The Okawville Times
Diane Averbeck’s service dog Jodi is more than a friend and companion. The Brittany Spaniel is the life-line of the 55 year old New Minden woman with cardiomyopathy.
The specially trained dog knows when Averbeck’s heart rate is life-threatening dangerously low. She listens to her heart beat and smells a change body enzymes.
Jodi blocks her from standing up when she would fall because of low heart rate. When Averbeck is driving she pokes her in the side so she can pull over and wait for her heart rate to rise. If her heart rate falls dangerously low when she is sleeping the dog barks and licks her face to wake her up. Jodi reminds Averbeck to take her medicine by leading her to the place it is kept.
Averbeck’s husband, Mark, built a dog bed level with Diane so Jodi can sleep near the life she protects.
Jodi and Averbeck are still training for alerting assistance outside the house. The goal is for the dog to go to Diane’s husband where he works on the Brinkman hog farm .2 miles away, so he would come back to the house.
Jodi is also being trained to use the telephone to call for help if Averbeck passes out. One button on the floor calls her husband. If he doesn’t come quick enough, the dog will press the other button to call 911. She is also being trained on a special bracelet for Averbeck to push to send a text to her husband.
Averbeck and Jodi had extensive training together through “Willing Partners Canine Education” in Marion. The 360 hours was divided between obedience, familiarization in public places and tasks. For Jodi, the tasks were health alerts to save Averbeck’s life.
By Averbeck and Jodi training together, Averbeck was able to get her for a fraction of the typical $25,000 to $40,000 for a service dog.
They went to numerous public places so the dog would be comfortable in all places. Jodi was even brought to a motorcyclists gathering to train it not to be spooked from the revving engines.
Jodi has accompanied Averbeck everywhere in their 1 1/2 years together. She goes with her to mass at St. Ann’s in Nashville. If Averbeck drops a credit card on a tile floor in a store, Jodi picks it up. That is important because if Averbeck would bend over to pick it up she would get dizzy and could pass out.
Averbeck was leading a normal life when at age 50 a bout with the flu changed everything. The flu turned into a virus that damaged one side of her heart.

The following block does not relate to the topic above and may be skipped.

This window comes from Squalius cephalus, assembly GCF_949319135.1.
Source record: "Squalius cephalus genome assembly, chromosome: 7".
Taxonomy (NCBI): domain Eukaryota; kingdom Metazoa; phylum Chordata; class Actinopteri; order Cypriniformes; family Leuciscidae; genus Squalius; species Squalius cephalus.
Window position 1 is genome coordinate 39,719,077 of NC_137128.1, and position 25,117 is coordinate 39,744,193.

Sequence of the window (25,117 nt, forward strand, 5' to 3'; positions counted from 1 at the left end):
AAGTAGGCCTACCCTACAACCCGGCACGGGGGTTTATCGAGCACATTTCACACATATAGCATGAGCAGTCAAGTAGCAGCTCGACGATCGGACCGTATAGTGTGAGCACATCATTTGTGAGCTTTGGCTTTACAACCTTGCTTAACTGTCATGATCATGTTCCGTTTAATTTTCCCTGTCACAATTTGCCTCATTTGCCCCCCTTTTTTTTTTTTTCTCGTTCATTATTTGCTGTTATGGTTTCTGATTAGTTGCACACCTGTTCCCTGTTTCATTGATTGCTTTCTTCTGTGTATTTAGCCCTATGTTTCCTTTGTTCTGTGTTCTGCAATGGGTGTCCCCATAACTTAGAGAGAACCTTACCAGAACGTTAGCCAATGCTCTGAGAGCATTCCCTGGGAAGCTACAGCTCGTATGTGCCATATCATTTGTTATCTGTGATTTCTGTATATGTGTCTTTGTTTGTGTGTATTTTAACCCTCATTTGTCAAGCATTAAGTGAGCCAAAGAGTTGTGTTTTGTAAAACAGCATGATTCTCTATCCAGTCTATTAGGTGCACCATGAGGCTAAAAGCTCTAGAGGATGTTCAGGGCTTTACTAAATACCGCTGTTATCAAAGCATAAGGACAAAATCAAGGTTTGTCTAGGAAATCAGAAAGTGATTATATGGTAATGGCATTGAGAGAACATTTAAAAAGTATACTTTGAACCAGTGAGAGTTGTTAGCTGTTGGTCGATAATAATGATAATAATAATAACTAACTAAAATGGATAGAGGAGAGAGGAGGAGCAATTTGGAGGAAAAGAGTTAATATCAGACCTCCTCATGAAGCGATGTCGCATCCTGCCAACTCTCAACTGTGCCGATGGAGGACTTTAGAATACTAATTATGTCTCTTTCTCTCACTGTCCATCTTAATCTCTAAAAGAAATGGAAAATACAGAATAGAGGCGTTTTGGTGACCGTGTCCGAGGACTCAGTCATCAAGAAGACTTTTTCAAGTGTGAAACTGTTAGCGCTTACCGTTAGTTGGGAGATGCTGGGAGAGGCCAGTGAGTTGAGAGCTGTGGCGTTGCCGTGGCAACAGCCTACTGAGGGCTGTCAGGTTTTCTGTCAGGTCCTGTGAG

The flu lingered for about a month before Averbeck reovered. The only symptom was she had nagging fatigue. “It was nothing that put any red flags,” Averbeck said.
She wasn’t too concerned, and didn’t go to the doctor.
It was her routine test for her Crohns’s disease that led to the diagnosis of cardiomyopathy five years ago, when Averbeck was 50.
Averbeck’s heart condition is so serious that she was put on heart transplant list. Now she is on the verge of being taken off the list due to the guidelines regarding age and her underlying condition of Crohn’s disease.
Averbeck is now waiting for a stem cell transplant to regenerate heart cells and extend her life 10-15 years. Stem cells will be taken from her own body, so she does not have to wait for a donor match.
Stem cell transplants cost $8,000 each, and they are not covered by insurance. Averbeck was told that she will likely need two.
The Averbecks do not have available funds because of the changes in their financial situation due to her illness.
Diane can no longer work at her occupation as network administrator. She formerly worked at Zander Sporting Goods in Baldwin and for the Illinois Federation Of Teachers.
When she quit work she not only lost her paycheck but also her health insurance. For 18 months the Averbecks had to pay the $1,000 a month Cobra insurance until she got on Social Security.
It took six months for Averbeck to be approved for disability benefits. The disability benefit she collects is only about 20 percent of her former salary.
A fund has been set up at Farmers and theMerchants Bank in Hoyleton for Averbeck’s stem cell transplant. Contributions can also be sent to the internet site gofundmecom/dianeaverbeck.
Averbeck said that they now have $3,000 available.
Getting the stem cell transplant as soon as possible is crucial to Averbeck’s survival. With each passing day she becomes weaker. Hope dims.
This Story Published In The Nashville News Courtesy Of The Okawville Times
Service Dog Helps With Heart Condition;
Contributions Needed For Stem Cell Transplant